cid_rfwp_82.pdf
    O'Brien, T., Nedelkoska, L. & Frasheri, E., 2017. What is the Binding Constraint to Growth in Albania?, Center for International Development at Harvard University.Abstract

    About four years ago, at the onset of CID’s engagement in Albania, the country faced two issues that were threatening its macro-fiscal stability: a skyrocketing public debt and an insolvent, publicly-owned electricity distribution system that was plagued by theft and technical inefficiency. These two interlinked issues constrained both short-term economic growth and the ability of the country to develop new drivers of long-term growth. Over the subsequent years, the government was able to successfully respond to these constraints through a now-concluded IMF program and through a series of reforms in the electricity sector. With these constraints now relaxed, CID saw the need for a new analysis of the current and emerging constraints to growth in Albania. This analysis will guide future research and inform the government and non-government actors on emerging economic issues for prioritization.

    While growth has accelerated over the last several years, to over 3% in 2016, this is not a pace that will allow for a rapid convergence of incomes and well-being in Albania with that of developed countries in Europe and elsewhere. This growth diagnostic attempts to identify the binding constraint to sustainably higher economic growth in Albania.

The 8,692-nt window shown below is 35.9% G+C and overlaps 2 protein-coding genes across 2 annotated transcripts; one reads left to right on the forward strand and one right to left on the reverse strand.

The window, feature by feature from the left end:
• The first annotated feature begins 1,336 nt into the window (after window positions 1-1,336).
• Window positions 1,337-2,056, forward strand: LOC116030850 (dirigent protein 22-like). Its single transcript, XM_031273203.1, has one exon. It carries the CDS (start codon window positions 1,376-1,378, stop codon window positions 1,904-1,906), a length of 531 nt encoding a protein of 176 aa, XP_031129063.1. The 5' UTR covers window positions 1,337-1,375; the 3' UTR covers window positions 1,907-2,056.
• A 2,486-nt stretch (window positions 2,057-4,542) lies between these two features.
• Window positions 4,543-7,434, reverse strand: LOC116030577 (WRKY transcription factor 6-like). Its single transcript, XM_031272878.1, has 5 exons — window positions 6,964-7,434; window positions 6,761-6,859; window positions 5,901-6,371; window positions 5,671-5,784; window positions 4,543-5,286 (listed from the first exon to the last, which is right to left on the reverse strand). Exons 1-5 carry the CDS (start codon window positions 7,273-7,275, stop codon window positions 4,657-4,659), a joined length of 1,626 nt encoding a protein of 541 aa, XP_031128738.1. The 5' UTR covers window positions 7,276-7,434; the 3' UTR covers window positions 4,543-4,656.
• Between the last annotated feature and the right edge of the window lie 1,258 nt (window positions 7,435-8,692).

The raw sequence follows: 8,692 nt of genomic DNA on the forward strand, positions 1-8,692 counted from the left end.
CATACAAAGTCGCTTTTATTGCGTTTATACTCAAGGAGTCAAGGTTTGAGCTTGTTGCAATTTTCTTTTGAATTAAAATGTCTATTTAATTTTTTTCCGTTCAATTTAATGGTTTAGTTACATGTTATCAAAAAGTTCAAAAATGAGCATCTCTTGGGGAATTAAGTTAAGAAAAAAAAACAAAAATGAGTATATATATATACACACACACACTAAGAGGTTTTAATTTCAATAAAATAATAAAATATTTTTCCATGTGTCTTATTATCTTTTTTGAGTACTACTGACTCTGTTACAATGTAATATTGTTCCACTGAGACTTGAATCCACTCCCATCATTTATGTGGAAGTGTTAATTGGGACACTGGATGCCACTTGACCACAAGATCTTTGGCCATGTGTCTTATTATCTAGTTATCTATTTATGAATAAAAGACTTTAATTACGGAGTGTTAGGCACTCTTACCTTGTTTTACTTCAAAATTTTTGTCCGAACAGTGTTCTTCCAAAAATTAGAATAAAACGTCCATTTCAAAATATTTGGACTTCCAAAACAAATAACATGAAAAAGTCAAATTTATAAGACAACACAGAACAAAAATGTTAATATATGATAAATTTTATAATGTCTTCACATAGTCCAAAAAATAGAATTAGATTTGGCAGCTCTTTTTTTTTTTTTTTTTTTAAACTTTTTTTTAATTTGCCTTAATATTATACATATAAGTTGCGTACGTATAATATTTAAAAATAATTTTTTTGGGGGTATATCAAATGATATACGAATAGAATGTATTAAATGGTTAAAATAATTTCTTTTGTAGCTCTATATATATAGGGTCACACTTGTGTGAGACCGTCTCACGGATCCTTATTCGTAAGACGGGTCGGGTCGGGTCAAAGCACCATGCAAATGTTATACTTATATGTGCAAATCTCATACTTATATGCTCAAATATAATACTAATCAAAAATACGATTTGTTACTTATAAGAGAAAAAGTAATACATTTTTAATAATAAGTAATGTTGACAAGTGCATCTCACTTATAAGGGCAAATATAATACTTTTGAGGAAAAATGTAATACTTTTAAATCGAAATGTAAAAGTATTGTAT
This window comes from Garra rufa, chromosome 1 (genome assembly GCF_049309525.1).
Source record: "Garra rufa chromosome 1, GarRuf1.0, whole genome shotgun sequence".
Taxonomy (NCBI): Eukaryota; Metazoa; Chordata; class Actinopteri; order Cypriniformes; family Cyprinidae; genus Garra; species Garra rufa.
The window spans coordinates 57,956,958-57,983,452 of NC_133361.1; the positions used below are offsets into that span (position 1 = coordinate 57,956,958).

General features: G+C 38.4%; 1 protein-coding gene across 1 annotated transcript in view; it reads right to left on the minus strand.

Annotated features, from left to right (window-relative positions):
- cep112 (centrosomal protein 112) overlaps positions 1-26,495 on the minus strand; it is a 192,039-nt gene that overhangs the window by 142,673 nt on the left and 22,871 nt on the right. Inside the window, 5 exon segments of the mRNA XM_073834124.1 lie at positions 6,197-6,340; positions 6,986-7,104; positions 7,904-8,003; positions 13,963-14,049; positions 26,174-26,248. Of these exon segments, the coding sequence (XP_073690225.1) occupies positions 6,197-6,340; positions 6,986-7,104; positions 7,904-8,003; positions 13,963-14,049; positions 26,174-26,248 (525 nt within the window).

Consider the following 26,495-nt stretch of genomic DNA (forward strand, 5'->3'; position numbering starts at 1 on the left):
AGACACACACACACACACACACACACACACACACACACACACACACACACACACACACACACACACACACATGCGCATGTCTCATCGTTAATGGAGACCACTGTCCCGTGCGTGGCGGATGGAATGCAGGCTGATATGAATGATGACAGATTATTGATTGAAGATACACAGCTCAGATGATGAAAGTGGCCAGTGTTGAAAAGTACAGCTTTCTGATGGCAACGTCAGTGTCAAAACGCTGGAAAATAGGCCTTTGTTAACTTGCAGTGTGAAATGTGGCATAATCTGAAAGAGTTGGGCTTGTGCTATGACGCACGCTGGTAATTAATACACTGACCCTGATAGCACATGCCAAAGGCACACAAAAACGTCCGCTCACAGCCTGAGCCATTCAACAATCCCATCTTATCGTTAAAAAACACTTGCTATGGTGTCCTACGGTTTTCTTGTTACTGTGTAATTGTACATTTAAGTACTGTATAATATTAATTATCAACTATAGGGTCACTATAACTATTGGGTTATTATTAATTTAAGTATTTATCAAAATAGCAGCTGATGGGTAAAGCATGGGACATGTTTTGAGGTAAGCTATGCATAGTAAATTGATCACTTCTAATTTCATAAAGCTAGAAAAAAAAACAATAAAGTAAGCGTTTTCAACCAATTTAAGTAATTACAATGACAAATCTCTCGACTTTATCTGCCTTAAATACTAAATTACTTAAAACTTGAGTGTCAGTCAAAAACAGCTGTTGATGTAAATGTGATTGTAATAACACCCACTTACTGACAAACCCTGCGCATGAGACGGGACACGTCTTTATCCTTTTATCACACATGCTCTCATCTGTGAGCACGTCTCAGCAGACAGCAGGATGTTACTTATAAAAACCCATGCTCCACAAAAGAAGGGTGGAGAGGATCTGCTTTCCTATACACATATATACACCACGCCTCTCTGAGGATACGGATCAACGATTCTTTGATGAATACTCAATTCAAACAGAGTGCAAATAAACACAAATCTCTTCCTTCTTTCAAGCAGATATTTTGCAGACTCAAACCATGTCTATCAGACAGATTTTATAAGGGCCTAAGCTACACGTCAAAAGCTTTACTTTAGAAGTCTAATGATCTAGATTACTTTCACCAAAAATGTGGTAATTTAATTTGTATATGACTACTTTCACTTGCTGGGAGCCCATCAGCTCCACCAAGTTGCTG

Recognizing that economic growth requires a number of complementary inputs, from roads to human capital to access to finance and many more, this report compares across eight potentially binding constraints using the growth diagnostic methodology to identify which constraint is most binding. This research was conducted throughout 2016, building on prior research conducted by CID and other organizations in Albania. Each constraint discussed in this report is cited by analysts within or outside the country as the biggest problem for growth in Albania. Through the growth diagnostic framework, we are able to evaluate the evidence and show that some constraints are more binding than others.